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How will my case be decided?

Once your application is received a Social Security representative will review the information you have presented.

First, they will verify all non-medical eligibility requirements and determine whether you are eligible for Social Security Benefits or Supplemental Social Security Income.

If the non-medical eligibility requirements are met, a step-by-step process is used to make a disability decision. This includes five different steps.

Step One - Are you working?

If you are working in 2014 and your earnings average more than $1,070 a month, you generally cannot be considered disabled.

If your earnings are under $1070 per month, your claim moves to Step Two.

Step Two - Is your condition "severe"?

Your condition must interfere with basic work-related activities for your claim to be considered. If it does not, your claim will be denied.

If your condition is severe, your claim moves to Step Three.

Step Three - Is your condition found in the list of disabling conditions?

For each of the major body systems, the Social Security Administration maintains a list of medical conditions that are so severe they automatically mean that you are disabled.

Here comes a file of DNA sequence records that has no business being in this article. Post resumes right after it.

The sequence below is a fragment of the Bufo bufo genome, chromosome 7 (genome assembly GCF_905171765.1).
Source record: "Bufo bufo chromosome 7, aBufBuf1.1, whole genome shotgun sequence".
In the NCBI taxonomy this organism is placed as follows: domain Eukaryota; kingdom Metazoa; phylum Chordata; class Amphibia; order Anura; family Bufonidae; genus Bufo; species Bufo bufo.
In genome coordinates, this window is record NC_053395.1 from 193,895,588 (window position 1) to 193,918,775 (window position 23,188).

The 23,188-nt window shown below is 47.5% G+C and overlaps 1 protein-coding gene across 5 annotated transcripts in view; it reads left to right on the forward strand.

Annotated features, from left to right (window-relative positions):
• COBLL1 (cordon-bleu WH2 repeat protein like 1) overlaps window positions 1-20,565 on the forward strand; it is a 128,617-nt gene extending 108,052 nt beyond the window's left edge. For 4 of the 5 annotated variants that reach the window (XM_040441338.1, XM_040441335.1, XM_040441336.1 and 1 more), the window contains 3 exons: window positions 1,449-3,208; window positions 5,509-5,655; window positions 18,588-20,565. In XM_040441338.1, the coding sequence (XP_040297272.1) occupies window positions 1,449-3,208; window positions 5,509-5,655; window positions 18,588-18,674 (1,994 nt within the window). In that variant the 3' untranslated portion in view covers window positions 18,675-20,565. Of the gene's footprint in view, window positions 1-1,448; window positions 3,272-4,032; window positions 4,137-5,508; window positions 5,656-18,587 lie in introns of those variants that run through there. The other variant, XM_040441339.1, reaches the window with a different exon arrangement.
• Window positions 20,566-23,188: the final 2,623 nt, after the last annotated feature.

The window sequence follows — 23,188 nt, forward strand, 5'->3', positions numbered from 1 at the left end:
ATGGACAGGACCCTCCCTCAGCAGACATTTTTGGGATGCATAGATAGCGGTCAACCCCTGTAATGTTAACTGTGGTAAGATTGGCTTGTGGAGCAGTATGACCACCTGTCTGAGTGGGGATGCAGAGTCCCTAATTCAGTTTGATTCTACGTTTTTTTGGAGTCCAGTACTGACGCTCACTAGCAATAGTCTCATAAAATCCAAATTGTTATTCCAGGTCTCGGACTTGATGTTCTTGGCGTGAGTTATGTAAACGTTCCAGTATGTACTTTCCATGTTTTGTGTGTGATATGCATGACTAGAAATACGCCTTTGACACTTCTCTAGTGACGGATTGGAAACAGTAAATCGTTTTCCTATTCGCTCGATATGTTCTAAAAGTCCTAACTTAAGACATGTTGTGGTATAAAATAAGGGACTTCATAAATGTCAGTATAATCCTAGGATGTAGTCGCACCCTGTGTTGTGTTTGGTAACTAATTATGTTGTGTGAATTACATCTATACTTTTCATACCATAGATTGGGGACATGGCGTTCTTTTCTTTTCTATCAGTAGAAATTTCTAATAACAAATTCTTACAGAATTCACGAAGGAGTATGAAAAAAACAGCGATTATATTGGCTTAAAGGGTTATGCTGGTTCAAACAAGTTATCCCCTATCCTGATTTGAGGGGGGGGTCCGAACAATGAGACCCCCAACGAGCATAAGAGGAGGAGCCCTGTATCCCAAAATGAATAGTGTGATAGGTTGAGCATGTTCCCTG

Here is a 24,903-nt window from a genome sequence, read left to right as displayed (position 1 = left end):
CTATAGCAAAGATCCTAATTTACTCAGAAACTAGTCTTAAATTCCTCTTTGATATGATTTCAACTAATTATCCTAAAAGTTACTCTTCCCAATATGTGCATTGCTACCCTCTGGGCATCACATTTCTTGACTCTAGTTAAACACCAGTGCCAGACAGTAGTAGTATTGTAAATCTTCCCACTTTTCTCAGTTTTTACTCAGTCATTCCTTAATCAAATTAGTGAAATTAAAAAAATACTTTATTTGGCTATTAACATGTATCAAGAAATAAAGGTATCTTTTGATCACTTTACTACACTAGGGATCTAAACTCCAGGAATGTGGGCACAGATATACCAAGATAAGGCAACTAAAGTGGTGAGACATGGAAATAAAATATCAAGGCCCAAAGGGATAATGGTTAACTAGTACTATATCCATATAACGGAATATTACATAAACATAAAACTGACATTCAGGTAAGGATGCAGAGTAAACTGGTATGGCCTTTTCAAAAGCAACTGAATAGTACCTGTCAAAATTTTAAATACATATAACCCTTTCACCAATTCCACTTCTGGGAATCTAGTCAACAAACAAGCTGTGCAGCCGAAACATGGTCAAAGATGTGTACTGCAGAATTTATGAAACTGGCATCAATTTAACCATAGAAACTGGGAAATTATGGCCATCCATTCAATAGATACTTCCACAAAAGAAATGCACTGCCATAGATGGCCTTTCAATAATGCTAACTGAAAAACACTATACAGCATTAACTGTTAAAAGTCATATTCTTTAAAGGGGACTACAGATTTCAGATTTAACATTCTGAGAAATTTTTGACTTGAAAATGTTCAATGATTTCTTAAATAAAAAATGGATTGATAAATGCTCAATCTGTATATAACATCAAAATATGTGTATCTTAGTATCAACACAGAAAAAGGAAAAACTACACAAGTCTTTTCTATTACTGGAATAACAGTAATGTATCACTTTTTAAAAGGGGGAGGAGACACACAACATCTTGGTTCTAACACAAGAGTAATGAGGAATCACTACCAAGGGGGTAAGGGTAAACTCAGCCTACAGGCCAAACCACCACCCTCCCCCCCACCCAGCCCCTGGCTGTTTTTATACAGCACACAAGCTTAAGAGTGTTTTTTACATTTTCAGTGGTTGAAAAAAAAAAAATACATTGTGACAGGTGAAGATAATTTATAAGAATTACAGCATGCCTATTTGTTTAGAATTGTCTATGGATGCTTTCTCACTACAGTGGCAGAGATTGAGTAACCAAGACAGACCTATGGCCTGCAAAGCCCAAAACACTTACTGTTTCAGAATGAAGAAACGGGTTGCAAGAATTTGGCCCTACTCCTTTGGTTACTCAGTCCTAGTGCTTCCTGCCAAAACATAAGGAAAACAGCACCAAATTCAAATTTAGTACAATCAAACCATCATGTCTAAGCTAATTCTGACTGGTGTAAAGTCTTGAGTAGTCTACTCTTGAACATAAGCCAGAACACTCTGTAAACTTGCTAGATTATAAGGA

If your condition is not on the list, The Social Security Administration has to decide if it is of equal severity to a medical condition that is on the list. If it is, you will be found to be disabled.

If your condition is severe but not severe enough to meet the listed criteria at this step, your claim moves to Step Four.

Step Four - Can you do the work you used to do?

If you condition is severe but not as severe as a medical condition on the list, then the Social Security Administration will determine if your medical conditions interfere with your ability to do the work you have done in the past. If it does not, your claim will be denied.

If you cannot do your past work, your claim moves to Step Five.

Step Five - Can you do any other type of work?

At this step, the Social Security Administration must determine if you are able to adjust to other work.

The Social Security Administration considers your medical conditions and your age, education, past work experience and any transferable skills you may have. If you cannot adjust to other work, your claim will be approved.

If you are denied, but you believe your case was not decided correctly, you should pursue the appeals process. It is not unusual to be denied during your initial application but then be approved after an appeal. The process can be long a frustrating but our attorneys will help guide you through it and put it in perspective. Try not to get discouraged.

The attorneys at Johnson and Bonzer PLC can help you. Call today to discuss your case with one of our social security attorneys at 515-955-2193 or 855-955-2193. With offices located in Fort Dodge, Iowa and Marshalltown, Iowa we provide services to clients located in central and North Central Iowa.